That's a wrap for this week at Chickadee Gardens. As always, thank you so much for reading and commenting, we love hearing from you! Happy gardening!


  1. Your garden looks well established and only 3 years old, amazing. You many grasses keep you busy this time of year I see. I like all the evergreens too. Always something to see. You new collection of pots from Mom will come in handy no doubt.

    1. The grasses, yes, they keep us very busy this time of year. I love them, though - super easy the rest of the year. I do hope the new mom pots will do well, I think they will need a little t.l.c. - but I like the eye-shape, as they can easily tuck against a wall.

  2. Your winter pruning efforts make my own look paltry. I always hesitate about cutting the ornamental grasses back as losing their volume makes my garden look a lot emptier but I know it has to be done. I love seeing the critters. Miss Annie is a real beauty.

    1. Oh, Kris...remember, I have FM to help me! I know...the grasses thing. I struggle with it, I almost would rather just leave them but after experimenting with cutting back or not, the ones that are cut back generally look so much better. **sigh** but so much work.

      Annie is a sweetie to match her good looks, too! We got lucky, very lucky.

  3. You've helped me decide this is the year I'm finally going to bungee up the Miscanthus and go at it with a chainsaw. Partly because it's going to be later than usual before it dries up enough to get in/on the beds (We've had a year's worth of precipitation since Labor Day.)

    1. Woo hoo! Go for it, Nell. I can't believe HOW MUCH EASIER it is. I hope you dry out and spring comes soon for you so you can get out there and enjoy your garden.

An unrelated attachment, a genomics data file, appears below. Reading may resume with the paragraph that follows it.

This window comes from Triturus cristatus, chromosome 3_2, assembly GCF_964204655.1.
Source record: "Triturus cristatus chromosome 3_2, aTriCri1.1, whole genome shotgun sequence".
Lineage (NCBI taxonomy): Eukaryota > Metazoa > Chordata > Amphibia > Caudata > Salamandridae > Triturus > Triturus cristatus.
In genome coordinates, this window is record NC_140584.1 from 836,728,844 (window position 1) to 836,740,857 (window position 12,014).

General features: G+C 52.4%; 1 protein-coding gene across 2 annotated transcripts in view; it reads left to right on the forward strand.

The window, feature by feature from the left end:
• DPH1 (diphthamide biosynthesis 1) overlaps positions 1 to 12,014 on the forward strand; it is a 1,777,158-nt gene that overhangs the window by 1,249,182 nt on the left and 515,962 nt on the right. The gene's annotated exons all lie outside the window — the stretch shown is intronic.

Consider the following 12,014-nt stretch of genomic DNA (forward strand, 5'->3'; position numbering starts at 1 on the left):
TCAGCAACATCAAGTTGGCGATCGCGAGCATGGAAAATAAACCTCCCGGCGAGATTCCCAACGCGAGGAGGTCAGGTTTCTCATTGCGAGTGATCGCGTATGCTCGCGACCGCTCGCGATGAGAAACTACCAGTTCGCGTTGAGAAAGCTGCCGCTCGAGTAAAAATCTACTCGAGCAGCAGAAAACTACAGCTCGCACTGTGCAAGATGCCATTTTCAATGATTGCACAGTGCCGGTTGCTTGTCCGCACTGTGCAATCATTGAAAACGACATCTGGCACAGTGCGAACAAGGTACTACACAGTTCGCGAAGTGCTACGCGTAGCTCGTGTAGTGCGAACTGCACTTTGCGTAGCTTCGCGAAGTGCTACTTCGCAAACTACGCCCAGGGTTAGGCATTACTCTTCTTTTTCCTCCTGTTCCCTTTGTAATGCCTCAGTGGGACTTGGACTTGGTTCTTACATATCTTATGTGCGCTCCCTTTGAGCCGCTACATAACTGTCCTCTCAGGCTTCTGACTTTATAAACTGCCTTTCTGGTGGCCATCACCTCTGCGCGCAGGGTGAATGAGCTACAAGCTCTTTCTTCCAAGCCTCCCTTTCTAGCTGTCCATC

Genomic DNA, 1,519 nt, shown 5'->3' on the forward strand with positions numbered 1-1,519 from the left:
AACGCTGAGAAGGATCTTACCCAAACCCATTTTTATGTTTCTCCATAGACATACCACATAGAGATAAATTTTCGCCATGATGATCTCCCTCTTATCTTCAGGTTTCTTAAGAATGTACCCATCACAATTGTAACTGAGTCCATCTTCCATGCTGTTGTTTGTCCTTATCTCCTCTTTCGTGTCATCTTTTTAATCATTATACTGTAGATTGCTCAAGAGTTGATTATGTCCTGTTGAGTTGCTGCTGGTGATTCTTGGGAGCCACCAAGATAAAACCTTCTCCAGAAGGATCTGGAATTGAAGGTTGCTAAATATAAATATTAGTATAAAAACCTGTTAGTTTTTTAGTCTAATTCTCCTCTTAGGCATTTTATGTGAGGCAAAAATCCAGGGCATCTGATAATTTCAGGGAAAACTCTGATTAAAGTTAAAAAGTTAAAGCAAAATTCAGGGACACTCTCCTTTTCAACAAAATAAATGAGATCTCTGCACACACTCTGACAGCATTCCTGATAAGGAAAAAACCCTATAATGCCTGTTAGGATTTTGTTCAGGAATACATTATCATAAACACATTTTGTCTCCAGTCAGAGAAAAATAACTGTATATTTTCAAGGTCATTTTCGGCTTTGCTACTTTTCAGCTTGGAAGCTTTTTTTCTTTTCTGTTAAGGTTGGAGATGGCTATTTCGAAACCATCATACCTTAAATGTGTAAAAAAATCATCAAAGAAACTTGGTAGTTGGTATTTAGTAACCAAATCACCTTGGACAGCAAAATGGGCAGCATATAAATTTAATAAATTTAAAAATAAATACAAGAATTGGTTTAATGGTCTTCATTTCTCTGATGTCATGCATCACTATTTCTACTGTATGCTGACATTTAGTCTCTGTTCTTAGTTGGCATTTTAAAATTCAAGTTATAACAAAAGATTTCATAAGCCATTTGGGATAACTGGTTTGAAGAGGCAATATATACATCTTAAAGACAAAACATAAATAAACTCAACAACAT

4. Everything is looking amazing! Chainsaw on grasses is the way to go -- until it jams up. Urg.
    I know it's not funny to you, but a real-life Chicken Run makes me smile.

    1. Ah, yes, Alan! The chainsaw jam-up. We were anticipating it but it didn't happen this time. Yay! FM was very grateful, he was sure it would jam up.

      Oh, you can smile all you want about the Chicken Run (I love that movie), wanna come out here and help us track her down? Ha! Finding a chicken that has no idea who you are is - well - I think we've given up. She took off with a couple of deer and I think she lives a wild life now with her new posse. **sniff** we hope she's happy with her new life.

  5. Wow, we got so much more snow than you! And yes, memories of 2017 were definitely playing with my sense of well being.

    So glad you got a Japanese-style sickle for going after those grasses, they’re the best!

    1. Did you get more snow? We have such micro-climates around here!

      I take it you have a sickle too? Evan turned me on to them, I'm so happy he did.

  6. Yes, I cut my grasses using a bungee and a heavy-duty hedge trimmer. I might use a chainsaw if I had Miscanthus, but my big grasses are all Panicums. Sorry about your new chicken.

    1. See? All the cool kids knew about this long ago. Well, it takes us a while to catch up. D'OH! Thanks for the chicken sentiments. :( I just hope she's safe and taken care of wherever she is.

  7. Even though winter cut-backs are a lot of work, it will pay off big time later in the season when there's so much other stuff to do 😁.
    Beautiful new chickens! Just wait...in about 3 weeks your little escapee will return with a brood of 11 babies-- It happens all the time on the chicken forums.
    Glad you didn't get too much snow- we got 18-20" at my house! Lots of flattened plants. At least they're all still real young so they should recover quickly.
    Yucca acne...LOL'd on that one!

    1. Oh, yes, the cutting back is one of those chores that really pay off come summer, for sure.

      So...you think that might happen with our lost Dottie? I hope so! That would be VERY cool. But how to get her into the property? Hmm...I need a chicken consultant. Want a job? Ha ha....

      You had a LOT of snow, Gina! Sheesh! What zone would you technically say you are in? 7a? 7b? But so beautiful up there in the woods.

      The Yucca acne. It's a thing. An icky thing. Bla.